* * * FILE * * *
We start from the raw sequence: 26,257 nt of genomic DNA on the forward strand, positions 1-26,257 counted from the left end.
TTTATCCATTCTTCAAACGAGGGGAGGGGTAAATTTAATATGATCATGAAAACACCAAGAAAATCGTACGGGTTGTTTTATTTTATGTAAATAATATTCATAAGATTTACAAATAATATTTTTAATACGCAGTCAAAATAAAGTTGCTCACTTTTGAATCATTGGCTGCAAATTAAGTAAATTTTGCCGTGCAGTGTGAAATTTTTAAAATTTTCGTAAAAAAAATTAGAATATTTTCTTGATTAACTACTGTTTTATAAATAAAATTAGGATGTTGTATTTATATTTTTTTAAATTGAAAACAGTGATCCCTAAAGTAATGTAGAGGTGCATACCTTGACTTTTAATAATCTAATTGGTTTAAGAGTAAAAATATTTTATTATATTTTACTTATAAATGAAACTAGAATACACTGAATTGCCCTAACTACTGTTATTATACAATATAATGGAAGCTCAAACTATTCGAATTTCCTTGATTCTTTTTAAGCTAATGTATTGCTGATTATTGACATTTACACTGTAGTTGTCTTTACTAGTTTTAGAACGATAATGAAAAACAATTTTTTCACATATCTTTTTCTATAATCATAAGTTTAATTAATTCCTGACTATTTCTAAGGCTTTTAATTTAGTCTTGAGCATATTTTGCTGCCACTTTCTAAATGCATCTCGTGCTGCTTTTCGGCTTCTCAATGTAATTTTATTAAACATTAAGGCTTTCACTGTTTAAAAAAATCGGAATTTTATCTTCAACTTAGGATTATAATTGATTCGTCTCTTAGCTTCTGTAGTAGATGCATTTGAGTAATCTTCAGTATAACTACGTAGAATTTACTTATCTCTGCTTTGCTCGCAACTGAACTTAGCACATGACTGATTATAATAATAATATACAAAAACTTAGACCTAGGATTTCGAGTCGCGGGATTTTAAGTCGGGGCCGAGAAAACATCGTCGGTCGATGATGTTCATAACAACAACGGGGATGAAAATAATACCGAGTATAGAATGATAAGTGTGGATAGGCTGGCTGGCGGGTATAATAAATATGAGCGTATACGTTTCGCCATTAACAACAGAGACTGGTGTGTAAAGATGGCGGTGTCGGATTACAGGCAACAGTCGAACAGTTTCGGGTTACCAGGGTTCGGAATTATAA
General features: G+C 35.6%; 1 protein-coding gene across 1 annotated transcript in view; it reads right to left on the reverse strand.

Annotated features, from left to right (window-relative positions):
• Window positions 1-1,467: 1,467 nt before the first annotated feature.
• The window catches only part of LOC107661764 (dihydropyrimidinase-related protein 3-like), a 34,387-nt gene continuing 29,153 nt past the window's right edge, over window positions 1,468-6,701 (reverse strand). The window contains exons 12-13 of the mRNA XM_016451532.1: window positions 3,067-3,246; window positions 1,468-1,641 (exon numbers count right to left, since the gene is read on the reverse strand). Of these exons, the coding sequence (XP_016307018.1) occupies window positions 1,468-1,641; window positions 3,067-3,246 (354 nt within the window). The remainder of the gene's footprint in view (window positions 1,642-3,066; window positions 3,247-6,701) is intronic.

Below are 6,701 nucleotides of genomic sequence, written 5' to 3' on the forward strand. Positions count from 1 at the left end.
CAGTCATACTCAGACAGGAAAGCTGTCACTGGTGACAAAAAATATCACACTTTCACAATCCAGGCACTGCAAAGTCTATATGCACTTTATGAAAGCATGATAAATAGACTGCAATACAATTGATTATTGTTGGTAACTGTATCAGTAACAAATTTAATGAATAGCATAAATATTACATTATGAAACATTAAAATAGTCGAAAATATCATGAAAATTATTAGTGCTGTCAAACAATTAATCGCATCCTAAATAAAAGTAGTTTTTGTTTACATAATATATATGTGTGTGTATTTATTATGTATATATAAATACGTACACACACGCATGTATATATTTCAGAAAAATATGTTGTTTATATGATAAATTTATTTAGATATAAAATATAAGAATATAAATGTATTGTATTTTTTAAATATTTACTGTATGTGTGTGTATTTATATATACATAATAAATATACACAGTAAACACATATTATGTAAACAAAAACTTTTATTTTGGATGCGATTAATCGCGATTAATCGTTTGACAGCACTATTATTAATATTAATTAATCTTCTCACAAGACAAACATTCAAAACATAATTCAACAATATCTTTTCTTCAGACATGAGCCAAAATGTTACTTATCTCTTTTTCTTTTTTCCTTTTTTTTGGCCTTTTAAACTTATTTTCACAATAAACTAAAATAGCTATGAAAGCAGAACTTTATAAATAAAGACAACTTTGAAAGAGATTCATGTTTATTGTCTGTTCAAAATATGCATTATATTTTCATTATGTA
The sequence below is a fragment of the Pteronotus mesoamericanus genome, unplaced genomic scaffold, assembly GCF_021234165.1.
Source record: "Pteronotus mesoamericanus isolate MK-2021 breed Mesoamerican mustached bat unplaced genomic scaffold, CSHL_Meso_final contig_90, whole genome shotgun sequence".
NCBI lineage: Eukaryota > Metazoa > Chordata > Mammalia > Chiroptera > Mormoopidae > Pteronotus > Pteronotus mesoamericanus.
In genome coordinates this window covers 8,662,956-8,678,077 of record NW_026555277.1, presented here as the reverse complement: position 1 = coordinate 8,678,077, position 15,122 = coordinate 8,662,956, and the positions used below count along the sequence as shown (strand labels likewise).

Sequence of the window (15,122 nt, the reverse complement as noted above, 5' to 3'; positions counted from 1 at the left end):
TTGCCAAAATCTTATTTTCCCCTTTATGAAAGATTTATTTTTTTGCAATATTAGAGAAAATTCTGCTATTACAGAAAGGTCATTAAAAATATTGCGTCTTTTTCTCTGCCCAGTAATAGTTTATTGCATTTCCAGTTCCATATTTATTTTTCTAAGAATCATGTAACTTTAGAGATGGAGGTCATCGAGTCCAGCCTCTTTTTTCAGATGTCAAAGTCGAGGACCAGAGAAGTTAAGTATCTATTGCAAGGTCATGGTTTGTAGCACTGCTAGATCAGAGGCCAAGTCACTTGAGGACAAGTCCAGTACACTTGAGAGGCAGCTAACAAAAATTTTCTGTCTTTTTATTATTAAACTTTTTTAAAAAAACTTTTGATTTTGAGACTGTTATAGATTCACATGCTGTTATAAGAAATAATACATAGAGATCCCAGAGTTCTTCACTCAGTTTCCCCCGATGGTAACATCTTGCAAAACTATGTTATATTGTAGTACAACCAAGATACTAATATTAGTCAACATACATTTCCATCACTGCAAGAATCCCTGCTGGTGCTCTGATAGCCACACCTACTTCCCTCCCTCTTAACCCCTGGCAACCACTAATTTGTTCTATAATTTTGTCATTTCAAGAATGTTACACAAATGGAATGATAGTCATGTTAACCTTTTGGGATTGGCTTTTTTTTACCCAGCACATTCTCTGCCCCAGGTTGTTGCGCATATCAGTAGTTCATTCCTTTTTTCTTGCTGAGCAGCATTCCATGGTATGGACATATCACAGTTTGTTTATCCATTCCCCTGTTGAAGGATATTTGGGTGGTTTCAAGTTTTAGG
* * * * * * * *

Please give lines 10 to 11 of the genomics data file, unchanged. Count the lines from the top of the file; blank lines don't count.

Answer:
Source record: "Pteronotus mesoamericanus isolate MK-2021 breed Mesoamerican mustached bat unplaced genomic scaffold, CSHL_Meso_final contig_90, whole genome shotgun sequence".
NCBI lineage: Eukaryota > Metazoa > Chordata > Mammalia > Chiroptera > Mormoopidae > Pteronotus > Pteronotus mesoamericanus.